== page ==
Abstract: Objectives: To examine associations for sleep quality and quantity with metabolic syndrome (MS) and its five components in police officers. Patients or Participants: The study population consisted of 98 randomly selected officers (39 women and 59 men) for whom MS and sleep data were available. Methods: Sleep duration (categorized as short < 6 hours, long ⩾ 6 hours) for the past week and quality of sleep were collected by interviewer-administered questionnaires. MS was assessed using standard…criteria. Generalized linear models were used to assess associations between sleep duration or sleep quality and MS, and the mean number of MS components. Results: Metabolic syndrome was present in 22.0% and 2.6% of the male and female officers, respectively. Women with short sleep had a significantly higher mean number of MS components (mean=1.43) than those with longer sleep (mean=0.81, p=0.0316). Officers who stopped breathing during the night had more MS components (mean=2.43) compared to those who did not (mean =1.13, p=0.0206). Conclusions: Sleep duration and quality were associated with the mean number of MS components, particularly in women. Future research should examine these associations prospectively, in a larger cohort, exploring possible gender differences.
Abstract: Objective: Research has shown that comparatively few adults with Asperger Syndrome (AS) participate in the competitive work force. The purpose of this study was to gain in-depth knowledge about contextual factors, which contribute to successful labor market participation in some adults with AS. Participants: This study was conducted by indepth-interviewing six adults with AS working in the competitive job market in Switzerland. Methods: A developmental and hermeneutic narrative approach was used for data collection and analysis. Two…in-depth narrative interviews were conducted with each participant. A narrative analysis according to the theories of Paul Ricoeur was performed. Results: Results showed that participants received pre-vocational requisites during their childhood through parents and friends that provided a feeling of security in social contexts. For participants, a supportive school setting resulted in academic achievements. The narratives reveal participants' capacities for understanding and adapting to social norms. Participants' understanding of their own needs was essential to the successful labor market participation. However, disclosure is rare and social stigma is still present. Conclusions: This study showed that successful labor participation of adults with AS can be enhanced through adequate social support already in the early stages of an individual's lifetime.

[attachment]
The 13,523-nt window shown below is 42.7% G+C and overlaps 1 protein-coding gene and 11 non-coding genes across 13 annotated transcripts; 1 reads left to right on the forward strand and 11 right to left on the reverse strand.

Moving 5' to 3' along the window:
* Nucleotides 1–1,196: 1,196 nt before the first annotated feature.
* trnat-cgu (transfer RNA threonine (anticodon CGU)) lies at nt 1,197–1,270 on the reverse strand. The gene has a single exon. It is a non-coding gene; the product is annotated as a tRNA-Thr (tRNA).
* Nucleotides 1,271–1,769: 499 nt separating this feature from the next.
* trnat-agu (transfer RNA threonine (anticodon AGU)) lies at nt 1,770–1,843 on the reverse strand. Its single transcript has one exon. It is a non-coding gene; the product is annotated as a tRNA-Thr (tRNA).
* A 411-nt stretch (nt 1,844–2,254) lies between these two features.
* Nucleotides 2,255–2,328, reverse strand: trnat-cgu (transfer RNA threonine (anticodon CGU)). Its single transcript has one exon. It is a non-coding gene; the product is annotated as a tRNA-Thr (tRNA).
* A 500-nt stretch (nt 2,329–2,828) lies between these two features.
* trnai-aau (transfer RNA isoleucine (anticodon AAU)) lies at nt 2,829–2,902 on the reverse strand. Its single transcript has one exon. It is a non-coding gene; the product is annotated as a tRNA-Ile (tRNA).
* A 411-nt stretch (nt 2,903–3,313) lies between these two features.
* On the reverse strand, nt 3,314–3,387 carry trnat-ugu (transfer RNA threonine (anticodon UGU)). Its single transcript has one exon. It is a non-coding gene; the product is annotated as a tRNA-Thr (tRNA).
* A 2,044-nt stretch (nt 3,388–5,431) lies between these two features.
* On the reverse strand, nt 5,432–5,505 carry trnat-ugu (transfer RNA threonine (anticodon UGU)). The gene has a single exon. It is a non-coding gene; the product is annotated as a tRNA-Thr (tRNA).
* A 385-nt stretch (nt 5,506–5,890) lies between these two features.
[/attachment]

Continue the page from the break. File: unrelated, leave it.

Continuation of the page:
Abstract: Objective: Occupational skin disease (OSD) is the most frequent work-related disease in most industrialised countries and poses a high social, economic and personal burden. However, to date no study has examined the illness perceptions of individuals with refractory OSD. Participants and Methods: Semi-structured guided interviews with 50 patients with OSD were conducted. Data was subjected to qualitative content analysis. Results: Most patients were not able to see the prodromal symptom-character of dry…skin or the involvement of psychological factors in the formation and maintenance of eczema. Patients rejected a personal accountability for the condition. Before being willing to act upon skin protection measures, external agencies (employer, insurance organisations) have to overcome a variety of perceived barriers. Previous negative experiences with skin protection often lead to the conclusion that these measures, in general, are not efficacious. Conclusions: In order to accommodate the needs of patients with OSD, health care providers need to be aware of what these patients' illness cognitions consist of, and how they interact with current preventive efforts. Many details of the patient's perspective are often overlooked, but need to be considered. Failure to do so may mean that well-meant interventions will not reach the addressed audience successfully.
Abstract: Objective: To describe the perceptions and experiences of individuals with brain injury with regard to return to work rehabilitation programmes. Participants: Nine males and one female who were diagnosed with a moderate to mild brain injury participated in the study. Methods: In-depth interviews were conducted and data were analyzed using a qualitative approach to explicate patterns and themes. Results: Two themes emerged that reflected the lived experiences of individuals with brain injury regarding intervention…programmes that influenced their ability to return to work after the brain injury: 1) Enablers of return to work programmes, 2) Barriers related to return to work programmes. Conclusions: Occupational therapy practitioners as well as rehabilitation personnel should identify and eliminate the barriers that impact on return to work intervention programmes, incorporate the enablers identified in this study when designing return to work programmes.